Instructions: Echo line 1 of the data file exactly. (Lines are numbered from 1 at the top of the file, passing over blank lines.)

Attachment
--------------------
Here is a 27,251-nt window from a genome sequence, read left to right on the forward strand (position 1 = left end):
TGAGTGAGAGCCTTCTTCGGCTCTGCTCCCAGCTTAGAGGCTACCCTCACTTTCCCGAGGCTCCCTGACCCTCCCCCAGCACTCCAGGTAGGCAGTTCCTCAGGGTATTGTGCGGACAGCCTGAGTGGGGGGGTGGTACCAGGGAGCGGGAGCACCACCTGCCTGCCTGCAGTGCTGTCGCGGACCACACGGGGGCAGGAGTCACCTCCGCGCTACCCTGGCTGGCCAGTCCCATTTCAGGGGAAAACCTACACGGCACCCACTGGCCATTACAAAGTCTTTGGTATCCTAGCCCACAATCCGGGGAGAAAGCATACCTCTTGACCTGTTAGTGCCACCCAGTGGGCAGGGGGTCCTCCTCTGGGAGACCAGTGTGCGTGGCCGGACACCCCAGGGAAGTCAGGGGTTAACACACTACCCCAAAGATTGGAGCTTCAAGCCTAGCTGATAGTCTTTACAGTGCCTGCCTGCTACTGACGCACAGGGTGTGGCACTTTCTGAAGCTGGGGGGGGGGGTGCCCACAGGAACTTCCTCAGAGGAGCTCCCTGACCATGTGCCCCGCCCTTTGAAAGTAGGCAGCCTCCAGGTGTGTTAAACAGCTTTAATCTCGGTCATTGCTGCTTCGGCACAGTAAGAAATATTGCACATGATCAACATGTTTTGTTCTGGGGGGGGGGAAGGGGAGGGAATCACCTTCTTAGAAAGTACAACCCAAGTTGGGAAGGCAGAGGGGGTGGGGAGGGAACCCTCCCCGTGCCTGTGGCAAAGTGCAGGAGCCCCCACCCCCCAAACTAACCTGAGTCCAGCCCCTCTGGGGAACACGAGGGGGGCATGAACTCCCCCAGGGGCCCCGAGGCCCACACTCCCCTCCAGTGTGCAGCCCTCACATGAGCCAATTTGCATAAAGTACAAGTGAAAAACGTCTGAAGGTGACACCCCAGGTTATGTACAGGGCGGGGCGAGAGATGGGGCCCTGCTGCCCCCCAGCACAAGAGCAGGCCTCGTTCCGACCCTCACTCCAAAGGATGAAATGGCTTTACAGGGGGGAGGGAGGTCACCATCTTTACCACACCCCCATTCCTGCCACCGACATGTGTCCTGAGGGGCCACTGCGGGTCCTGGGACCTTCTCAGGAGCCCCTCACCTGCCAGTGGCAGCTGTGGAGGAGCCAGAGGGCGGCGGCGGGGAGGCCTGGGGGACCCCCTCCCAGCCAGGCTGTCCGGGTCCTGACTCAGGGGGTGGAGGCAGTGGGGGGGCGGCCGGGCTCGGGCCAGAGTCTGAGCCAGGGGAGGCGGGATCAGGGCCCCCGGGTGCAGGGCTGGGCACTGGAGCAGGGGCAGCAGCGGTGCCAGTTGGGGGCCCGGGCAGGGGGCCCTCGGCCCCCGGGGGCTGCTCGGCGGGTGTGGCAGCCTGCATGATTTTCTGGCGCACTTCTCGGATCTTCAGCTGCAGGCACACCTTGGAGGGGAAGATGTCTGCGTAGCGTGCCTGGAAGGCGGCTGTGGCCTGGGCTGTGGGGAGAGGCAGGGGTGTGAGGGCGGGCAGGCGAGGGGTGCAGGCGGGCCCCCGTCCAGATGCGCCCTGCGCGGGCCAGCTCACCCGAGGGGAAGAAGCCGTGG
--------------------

Here is a 27,251-nt window from a genome sequence, read left to right on the forward strand (position 1 = left end):